Small molecule manufacturer Toronto Research Chemicals helps drug formulators eliminate impurities in the development pipeline, ensuring safer products make it to market

Even in small quantities, pharmaceutical impurities can have serious negative health impacts and influence the behaviour and efficacy of a drug. This jeopardises the safety of patients. One research group found 71 out of 222 (32%) Food and Drug Administration (FDA)-approved novel therapeutics were impacted by safety concerns – designated post market safety events – between 2001 and 2010. There were three withdrawals, 61 boxed warnings and 59 safety communications, said the 2017 investigation.

Product recall due to the detection of impurities, or other safety reasons, can have major consequences for both consumers and pharmaceutical companies. Principally, patients are at risk of drug contamination, but producers must bear potential revenue losses and fines in mind. Public perception of the industry is a key factor too.

In 2018, the FDA reported that various angiotensin receptor blockers (ARBs) containing the active pharmaceutical ingredient (API) valsartan were found to contain N-nitrosodimethylamine (NDMA) and N-nitrosodiethylamine (NDEA) impurities. The report caused immediate alarm due to the potential hazards and sparked a product recall.

Image shows NDMA (left) and NDEA (right) chemical illustration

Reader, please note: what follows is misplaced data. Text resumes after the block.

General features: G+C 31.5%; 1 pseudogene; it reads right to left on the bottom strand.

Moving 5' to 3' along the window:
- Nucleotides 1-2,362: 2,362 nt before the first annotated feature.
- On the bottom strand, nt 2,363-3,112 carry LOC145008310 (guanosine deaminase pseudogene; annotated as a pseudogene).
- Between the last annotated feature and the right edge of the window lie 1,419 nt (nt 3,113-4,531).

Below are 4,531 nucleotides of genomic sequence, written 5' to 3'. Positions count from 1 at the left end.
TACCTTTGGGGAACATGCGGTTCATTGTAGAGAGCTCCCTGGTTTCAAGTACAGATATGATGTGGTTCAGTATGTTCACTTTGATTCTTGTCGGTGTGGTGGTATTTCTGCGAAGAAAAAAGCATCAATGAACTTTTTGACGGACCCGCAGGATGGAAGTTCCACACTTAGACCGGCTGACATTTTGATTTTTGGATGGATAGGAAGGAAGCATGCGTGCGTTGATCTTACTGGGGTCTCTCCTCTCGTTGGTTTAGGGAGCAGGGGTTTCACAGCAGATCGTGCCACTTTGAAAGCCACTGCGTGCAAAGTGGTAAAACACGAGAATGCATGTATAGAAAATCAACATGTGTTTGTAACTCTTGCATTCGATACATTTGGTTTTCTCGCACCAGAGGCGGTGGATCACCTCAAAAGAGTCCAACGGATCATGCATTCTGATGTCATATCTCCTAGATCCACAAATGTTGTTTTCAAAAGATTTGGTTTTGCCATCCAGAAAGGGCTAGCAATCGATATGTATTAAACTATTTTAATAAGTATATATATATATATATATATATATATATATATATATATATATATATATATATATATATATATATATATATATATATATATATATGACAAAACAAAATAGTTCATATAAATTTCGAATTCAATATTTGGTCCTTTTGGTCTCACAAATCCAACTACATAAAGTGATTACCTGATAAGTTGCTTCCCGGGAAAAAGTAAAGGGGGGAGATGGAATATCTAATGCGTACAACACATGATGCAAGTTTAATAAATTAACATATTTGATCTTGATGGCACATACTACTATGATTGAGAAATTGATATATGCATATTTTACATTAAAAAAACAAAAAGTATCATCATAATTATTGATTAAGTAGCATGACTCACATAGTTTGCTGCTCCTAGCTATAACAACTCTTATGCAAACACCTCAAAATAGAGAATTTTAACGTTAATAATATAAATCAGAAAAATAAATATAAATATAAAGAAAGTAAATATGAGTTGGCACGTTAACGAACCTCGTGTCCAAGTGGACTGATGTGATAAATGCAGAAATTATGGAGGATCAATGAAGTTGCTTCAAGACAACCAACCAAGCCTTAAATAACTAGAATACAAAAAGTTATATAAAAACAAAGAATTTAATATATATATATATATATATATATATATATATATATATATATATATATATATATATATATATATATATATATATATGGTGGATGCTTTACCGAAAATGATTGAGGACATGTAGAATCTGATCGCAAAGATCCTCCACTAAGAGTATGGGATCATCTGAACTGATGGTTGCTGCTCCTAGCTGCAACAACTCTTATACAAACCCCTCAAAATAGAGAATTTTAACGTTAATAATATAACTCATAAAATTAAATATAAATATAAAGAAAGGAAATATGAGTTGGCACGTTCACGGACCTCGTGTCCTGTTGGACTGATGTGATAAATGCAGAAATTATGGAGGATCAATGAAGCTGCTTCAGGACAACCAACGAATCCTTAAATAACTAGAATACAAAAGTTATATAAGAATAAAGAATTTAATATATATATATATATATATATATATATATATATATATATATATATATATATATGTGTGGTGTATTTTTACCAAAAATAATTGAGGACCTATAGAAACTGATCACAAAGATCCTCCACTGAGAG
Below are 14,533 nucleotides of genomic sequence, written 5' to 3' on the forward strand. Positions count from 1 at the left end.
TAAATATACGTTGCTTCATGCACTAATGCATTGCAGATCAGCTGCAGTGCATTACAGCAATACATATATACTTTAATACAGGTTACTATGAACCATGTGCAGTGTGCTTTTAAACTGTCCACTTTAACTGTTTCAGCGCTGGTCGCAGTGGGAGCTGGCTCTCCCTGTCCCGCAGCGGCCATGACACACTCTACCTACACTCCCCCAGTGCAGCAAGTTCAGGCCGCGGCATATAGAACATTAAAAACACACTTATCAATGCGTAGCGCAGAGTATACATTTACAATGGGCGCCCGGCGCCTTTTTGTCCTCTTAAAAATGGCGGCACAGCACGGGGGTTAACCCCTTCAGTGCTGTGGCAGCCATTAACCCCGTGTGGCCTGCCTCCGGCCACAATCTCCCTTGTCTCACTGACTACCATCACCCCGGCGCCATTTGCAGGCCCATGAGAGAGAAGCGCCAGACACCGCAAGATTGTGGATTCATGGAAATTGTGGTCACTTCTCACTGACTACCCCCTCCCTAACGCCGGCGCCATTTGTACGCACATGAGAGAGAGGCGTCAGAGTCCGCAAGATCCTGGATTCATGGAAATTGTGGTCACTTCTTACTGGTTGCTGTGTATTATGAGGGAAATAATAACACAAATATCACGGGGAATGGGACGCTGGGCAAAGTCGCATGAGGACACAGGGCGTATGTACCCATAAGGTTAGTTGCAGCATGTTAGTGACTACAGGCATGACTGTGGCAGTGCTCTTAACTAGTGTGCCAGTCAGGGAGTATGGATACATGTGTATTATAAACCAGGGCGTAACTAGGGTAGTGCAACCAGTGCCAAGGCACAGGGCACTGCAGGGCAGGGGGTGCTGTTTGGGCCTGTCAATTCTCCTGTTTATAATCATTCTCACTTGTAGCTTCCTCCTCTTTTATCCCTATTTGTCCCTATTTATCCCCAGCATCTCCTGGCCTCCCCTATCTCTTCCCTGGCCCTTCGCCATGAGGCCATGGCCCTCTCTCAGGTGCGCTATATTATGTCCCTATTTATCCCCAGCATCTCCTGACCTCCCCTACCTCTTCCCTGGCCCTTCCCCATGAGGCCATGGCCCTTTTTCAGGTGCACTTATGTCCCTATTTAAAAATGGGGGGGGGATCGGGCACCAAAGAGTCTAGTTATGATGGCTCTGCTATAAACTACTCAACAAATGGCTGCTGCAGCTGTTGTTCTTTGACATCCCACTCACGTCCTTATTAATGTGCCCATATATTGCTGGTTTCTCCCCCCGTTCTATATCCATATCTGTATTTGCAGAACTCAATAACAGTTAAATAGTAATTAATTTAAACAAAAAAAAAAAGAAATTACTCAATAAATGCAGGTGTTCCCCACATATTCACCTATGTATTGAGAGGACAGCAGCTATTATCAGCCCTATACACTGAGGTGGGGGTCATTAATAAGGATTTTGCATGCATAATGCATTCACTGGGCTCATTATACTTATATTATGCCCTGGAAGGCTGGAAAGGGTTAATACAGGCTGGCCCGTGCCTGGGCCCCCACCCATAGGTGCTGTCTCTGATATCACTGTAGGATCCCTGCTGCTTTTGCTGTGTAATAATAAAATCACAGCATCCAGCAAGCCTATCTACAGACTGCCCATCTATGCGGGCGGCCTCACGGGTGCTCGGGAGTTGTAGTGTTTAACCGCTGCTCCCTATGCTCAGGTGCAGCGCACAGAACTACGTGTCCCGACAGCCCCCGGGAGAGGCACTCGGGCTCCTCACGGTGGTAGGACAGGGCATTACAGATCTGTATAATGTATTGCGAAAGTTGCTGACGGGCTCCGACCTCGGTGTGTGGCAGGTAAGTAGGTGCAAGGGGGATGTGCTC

Source: © Toronto Chemical Research

NDMA (left) and NDEA (right)

NDMA’s carcinogenic properties were first reported in 1956, NDEA’s in 1967. Like the wider nitrosamine family, they were classified ‘probable human carcinogens’ by the International Agency for Research on Cancer and the US Environmental Protection Agency. Despite there being traces in small quantities in food, the presence of nitrosamines in ARBs (used to treat hypertension, heart failure and kidney disease) caused widespread alarm.

Product recalls can have major consequences for both consumers and pharmaceutical companies

Subsequent recalls affected multiple therapeutics – including ARB batches containing valsartan, losartan and irbesartan – and has impacted other drugs in the years since. In April 2020, the FDA called for immediate withdrawal of all ranitidine (Zantac) products from the market, and voluntary recalls of diabetes medication metformin are currently ongoing.

Timeline of FDA recalls

Timeline of FDA recalls

Source: © Toronto Research Chemicals

The roots of the problem

A number of issues, including legislative failures, may have amplified the widespread pharmaceutical contamination by NDMA. Many of the therapeutics implicated have been generic, as are 90% of medications prescribed in the US. A market flooded with products from multiple manufacturers becomes harder to monitor, especially when that market is globalised. According to the FDA, just 28% of API manufacturing facilities for all US-sold drugs were located in the USA in 2019. Nearly one fifth were in India and 13% in China – double that of 2010.